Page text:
ZIP Codes in the United States

Caitlin Dempsey


It’s likely that if you routinely send mail to a location within the United States, you know how critical it is to get the ZIP code right in order for your mail to arrive at its intended destination.

What Does ZIP Code Stand For?

The ZIP stands for “Zone Improvement Plan.”

The Census Bureau defines ZIP code as:

A Zone Improvement Plan (ZIP) Code is the numerical code assigned by the U.S. Postal Service to designate a local area or entity for the delivery of mail. ZIP Codes may consist of 5, 7, 9, or 11 digits, and may refer to a street section, a collection of streets, an establishment, a structure, or a group of post office boxes.

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While most people think of ZIP codes as covering a specific area of geography, ZIP Codes can also represent just one location such as a building. In fact, one ZIP code (48222) is just for a U.S. Postal Service mail boat out of Detroit called the J.W. Wescott. The 45-foot contract postal boat distributes mail to passing ships on the Detroit River.

A subarea within a ZIP code, such as PO boxes or a city block, is represented by the ZIP+4 code.

In 1944, Philadelphia Postal Inspector Robert Moon, dubbed “Mr. Zip,” proposed using a national code system for mail processing. Moon felt that a digit-based mail delivery system would help with the increase mail volume after World War II. Moon’s original proposal was envisioned as a three-digit system that would send mail to regional hubs based on geography.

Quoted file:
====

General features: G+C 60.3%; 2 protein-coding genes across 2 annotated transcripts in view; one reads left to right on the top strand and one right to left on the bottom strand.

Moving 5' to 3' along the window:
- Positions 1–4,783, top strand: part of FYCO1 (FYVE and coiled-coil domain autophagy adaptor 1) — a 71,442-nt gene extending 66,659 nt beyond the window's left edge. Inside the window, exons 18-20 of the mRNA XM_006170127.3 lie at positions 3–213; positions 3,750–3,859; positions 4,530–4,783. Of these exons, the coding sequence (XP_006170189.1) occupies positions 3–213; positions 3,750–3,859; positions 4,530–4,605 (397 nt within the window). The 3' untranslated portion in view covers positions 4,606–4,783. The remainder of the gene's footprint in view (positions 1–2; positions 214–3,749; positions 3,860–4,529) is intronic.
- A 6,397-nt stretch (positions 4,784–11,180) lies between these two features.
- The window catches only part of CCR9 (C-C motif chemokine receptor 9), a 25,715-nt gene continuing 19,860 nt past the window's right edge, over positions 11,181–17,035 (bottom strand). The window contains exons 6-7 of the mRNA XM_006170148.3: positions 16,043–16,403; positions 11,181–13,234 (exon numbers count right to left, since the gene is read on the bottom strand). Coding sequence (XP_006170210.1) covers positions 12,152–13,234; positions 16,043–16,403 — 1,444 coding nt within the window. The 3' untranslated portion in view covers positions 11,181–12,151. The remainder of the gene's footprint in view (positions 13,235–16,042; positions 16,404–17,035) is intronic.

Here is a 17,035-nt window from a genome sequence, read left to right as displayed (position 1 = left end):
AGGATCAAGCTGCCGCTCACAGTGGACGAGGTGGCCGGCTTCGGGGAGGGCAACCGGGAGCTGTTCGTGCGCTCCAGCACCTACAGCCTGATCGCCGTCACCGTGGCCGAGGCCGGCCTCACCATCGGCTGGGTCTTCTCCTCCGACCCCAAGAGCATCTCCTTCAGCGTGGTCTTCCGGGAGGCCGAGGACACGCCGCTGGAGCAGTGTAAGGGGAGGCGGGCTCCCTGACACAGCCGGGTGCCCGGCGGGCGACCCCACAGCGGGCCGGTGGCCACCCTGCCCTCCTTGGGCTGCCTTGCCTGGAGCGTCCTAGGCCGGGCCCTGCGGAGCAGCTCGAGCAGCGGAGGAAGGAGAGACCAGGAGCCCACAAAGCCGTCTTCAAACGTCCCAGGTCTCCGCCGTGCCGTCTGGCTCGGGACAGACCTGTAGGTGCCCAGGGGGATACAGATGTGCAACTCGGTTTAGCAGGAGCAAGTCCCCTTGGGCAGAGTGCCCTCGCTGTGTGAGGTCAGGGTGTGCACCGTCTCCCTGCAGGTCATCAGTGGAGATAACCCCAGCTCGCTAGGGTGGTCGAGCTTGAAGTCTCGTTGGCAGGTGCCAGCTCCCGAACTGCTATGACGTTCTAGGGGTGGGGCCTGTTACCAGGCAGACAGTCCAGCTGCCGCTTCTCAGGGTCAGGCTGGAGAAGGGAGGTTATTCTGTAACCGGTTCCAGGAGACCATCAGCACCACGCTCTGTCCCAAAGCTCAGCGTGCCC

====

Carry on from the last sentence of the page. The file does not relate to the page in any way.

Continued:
The ZIP code concept was finally introduced in 1963 as a way to improve the efficiency of mail sorting. The ZIP code system included the three digits proposed by Robert Moon and added an additional two digits for local zones devised by Postmaster General Edward Day.

The advent of the ZIP code also necessitated the development of a standardized way to abbreviate all of the individual states. Prior to 1963, states were abbreviated to the first three or four letters of their names.

Addressing equipment at the time could only fit 23 characters including spaces on the bottom line. So, in order to all of the needed information on that line (town, state, and ZIP code), all states were abbreviated to two characters.

How Many ZIP Codes are There in the United States?

According to the United States Postal Service, there are currently 41,683 ZIP codes in the United States.

A black and white dot map of all the centers of ZIP codes in the continental United States.
A map showing the center of each ZIP code for the United States. Centroids generated from the 2010 ZIP Code Tabulation Areas (ZCTAs), U.S. Census Bureau. Map: Caitlin Dempsey.

Geography of ZIP Codes

The digits in a ZIP code are tied to the country’s geography. The base ZIP code has five digits.

The very first number represents the general geographic area of the country and range from 0 to 9. Each first digit represents:


Connecticut (CT), Massachusetts (MA), Maine (ME), New Hampshire (NH), New Jersey (NJ), New York (NY, Fishers Island only), Puerto Rico (PR), Rhode Island (RI), Vermont (VT), Virgin Islands (VI), Army Post Office Europe, Central Asia, and the Middle East (APO AE); Fleet Post Office Europe and the Middle East (FPO AE)